22 October 2001, 13:27  ECB May Lower Rates This Week, Some Economists Say

Frankfurt, Oct. 22 (Bloomberg) -- European Central Bank council member Jean-Claude Trichet suggested on Thursday he isn't worried about economic growth. The next day, Valeo SA said it will close 12 car-parts plants and cut as many as 5,000 jobs. On Friday, council member Ernst Welteke said Germany won't sink into recession. Hours earlier, the Ifo research institute said business confidence posted its biggest fall last month in almost three decades. ``We're approaching a crisis,'' Jean-Pierre Rodier, chairman of Pechiney SA, the fourth-largest aluminum producer, told reporters. ``A rate cut is necessary.'' Twelve of the 22 economists surveyed by Bloomberg News predict the ECB will lower its benchmark interest rate by at least a quarter point from 3.75 percent when policy makers meet on Thursday. Members of the rate-setting panel suggested last week they're in no hurry to reduce borrowing costs. The bank's mandate is to keep the inflation rate below 2 percent, a goal it has missed for 16 months. The risk of doing nothing is that the economy will shrink. Germany's economy didn't grow at all in the second quarter. The Dow Jones Stoxx 50 Index has declined about 25 percent this year. French consumer spending probably fell 1 percent in September, the biggest decline in more than a year, economists expect a report tomorrow to show. Executives of small French businesses were more pessimistic than at any time in the past four years, an IDSI Novaction institute survey showed today.
Schroeder, Jospin
German Chancellor Gerhard Schroeder and French Prime Minister Lionel Jospin increased pressure on the bank to pare rates at a meeting of European leaders in Belgium last Friday. ECB policies ``can always be improved upon,'' Schroeder said. Jospin said it's important for the bank ``to exploit the margin for maneuver'' as the economy slumps after terrorist attacks in the U.S. Both men face elections next year. The central bank has resisted calls from politicians to cut rates. ECB President Wim Duisenberg said at the European leaders' meeting that he will only lower rates again if inflation slows further and faster than currently expected. ``We do what we think is technically correct and not what might be most gratifying or politically popular,'' ECB executive board member Eugenio Domingo Solans said Friday. Investors expect the bank will trim the price of money, futures trading suggests. The yield on the three-month Euribor interest rate futures contract maturing in December was 3.37 percent on Friday, 38 basis points below the ECB's rate. ``We've seen in the past that even after saying one thing on the eve of a meeting, they could do the opposite the following day,'' said Eric Dubos, head of fixed-income at Groupe Robeco Gestion in Paris, which manages 3 billion francs ($411 million).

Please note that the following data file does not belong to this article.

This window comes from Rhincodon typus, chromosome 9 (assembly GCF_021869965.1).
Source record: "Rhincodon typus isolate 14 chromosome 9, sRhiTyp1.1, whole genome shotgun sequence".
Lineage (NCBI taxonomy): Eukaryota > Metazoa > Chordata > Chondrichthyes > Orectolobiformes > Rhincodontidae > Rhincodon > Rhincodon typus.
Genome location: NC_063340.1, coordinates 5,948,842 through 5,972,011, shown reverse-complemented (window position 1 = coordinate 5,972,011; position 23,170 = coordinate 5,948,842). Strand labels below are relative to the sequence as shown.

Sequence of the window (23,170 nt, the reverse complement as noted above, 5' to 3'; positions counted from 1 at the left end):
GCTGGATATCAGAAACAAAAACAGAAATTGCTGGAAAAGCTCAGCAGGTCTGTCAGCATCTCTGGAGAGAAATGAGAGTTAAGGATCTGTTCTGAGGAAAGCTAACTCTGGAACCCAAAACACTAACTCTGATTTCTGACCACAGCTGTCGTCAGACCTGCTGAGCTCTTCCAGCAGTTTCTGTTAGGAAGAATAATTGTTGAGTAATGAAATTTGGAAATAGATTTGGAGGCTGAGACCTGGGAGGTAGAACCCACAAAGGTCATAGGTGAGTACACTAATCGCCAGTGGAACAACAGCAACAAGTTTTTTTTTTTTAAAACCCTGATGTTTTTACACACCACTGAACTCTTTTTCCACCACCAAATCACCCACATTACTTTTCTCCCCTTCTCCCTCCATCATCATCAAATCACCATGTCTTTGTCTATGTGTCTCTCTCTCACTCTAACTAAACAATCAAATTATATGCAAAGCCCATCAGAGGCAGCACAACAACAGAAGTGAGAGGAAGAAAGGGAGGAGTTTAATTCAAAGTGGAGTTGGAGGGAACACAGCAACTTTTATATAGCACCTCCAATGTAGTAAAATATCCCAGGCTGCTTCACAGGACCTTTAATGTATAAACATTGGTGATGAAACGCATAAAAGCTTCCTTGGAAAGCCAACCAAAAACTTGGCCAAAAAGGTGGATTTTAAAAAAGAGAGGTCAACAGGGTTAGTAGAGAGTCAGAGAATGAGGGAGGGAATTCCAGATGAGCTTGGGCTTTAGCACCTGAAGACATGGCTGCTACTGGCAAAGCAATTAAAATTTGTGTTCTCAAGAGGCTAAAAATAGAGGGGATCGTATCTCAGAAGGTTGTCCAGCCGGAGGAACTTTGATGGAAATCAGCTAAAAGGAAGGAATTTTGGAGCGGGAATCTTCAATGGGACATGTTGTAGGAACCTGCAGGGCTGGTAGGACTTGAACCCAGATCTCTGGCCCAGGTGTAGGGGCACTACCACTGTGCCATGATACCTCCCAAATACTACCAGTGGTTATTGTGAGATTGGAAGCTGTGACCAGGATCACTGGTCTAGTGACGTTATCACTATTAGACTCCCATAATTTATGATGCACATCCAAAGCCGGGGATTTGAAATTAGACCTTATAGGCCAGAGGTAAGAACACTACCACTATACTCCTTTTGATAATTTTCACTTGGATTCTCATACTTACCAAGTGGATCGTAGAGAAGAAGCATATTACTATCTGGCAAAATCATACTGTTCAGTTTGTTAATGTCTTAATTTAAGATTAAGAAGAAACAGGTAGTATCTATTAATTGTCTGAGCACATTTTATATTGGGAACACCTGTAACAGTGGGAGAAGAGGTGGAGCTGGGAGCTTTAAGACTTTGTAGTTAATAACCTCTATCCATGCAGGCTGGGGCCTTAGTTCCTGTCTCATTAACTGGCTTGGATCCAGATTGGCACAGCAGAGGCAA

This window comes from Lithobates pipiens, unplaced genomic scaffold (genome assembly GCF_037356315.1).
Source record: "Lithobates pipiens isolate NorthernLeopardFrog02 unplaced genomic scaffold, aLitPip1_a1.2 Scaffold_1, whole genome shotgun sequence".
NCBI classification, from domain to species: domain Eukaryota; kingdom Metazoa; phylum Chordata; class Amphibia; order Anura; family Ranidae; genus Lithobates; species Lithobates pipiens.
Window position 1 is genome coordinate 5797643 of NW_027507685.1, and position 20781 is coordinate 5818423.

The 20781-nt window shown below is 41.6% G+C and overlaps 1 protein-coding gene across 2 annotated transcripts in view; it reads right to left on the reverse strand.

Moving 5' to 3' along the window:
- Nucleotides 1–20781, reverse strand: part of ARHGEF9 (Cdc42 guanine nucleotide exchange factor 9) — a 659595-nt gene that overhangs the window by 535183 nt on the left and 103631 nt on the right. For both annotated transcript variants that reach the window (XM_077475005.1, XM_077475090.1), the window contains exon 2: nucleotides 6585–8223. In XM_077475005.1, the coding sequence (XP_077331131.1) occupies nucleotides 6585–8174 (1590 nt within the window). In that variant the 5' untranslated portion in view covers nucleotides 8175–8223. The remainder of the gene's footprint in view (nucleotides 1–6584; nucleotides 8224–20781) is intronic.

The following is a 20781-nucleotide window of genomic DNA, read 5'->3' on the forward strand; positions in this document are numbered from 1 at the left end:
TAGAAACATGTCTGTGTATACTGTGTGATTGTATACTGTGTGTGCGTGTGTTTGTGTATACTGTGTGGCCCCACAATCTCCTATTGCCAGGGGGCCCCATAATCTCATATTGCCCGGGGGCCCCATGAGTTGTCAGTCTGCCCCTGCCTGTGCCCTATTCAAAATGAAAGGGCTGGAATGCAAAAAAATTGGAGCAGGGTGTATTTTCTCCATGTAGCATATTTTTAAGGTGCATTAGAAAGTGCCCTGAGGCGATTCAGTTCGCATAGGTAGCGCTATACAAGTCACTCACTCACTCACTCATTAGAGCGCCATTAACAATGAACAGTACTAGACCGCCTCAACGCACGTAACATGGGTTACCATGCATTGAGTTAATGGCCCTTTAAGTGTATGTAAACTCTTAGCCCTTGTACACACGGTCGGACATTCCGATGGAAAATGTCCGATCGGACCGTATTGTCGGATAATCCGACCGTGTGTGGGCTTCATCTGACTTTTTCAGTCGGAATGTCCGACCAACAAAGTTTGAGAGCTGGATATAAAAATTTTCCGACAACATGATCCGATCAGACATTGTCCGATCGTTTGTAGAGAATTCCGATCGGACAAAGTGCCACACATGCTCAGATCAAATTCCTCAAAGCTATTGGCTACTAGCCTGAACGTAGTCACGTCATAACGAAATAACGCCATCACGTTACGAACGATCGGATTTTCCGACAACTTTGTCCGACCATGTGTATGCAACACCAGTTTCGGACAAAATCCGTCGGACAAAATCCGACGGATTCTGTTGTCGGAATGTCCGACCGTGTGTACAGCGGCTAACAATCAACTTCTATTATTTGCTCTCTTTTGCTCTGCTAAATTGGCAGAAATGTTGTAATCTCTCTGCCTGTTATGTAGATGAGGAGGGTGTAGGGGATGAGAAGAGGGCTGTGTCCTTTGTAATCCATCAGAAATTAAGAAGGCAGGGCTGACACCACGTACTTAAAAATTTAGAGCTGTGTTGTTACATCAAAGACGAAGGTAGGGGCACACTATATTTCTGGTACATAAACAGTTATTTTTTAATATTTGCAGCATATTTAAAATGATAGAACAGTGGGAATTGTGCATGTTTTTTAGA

German Inflation
The ECB has lowered rates three times this year, most recently on Sept. 17, by half a point to 3.75 percent. The U.S. Federal Reserve reduced rates nine times and the Bank of England six times. Unlike the Fed, which also has a mandate to spur employment, the ECB's chief goal is combating inflation. European consumer prices rose 2.5 percent from a year ago in September, down from 2.7 percent in August. The inflation rate peaked at 3.4 percent in May. Germany's inflation rate probably slowed to 2 percent from a year ago in the four weeks to mid-October, from 2.1 percent in September, economists said. The figures are released this week. France's inflation rate in September was 1.6 percent. ``The economic case for lower rates is pressing enough to allow the ECB to reduce rates without being seen to cave in to political pressure,'' said Rainer Guntermann, an economist at Dresdner Kleinwort Wasserstein in Frankfurt.
Job Losses
Companies in the dozen nations sharing the euro have said this year they plan to fire about 208,000 people, according to a tally of announcements. Siemens AG said a week ago it will eliminate 7,000 jobs, bringing the total this year to 17,000. Commerzbank AG got by for 131 years without firing people to boost profits. The bank last week said it will cut 3,400 jobs. The ECB would be ``very late to cut, but better late than never,'' said Jean-Marie Legrand, who manages about 2 billion francs at International Capital Gestion in Paris. ``They're not as mature as the Greenspan crew, maybe they need more experience,'' said Legrand. ``Then again, you don't need that much experience to realize rates need to come down.''

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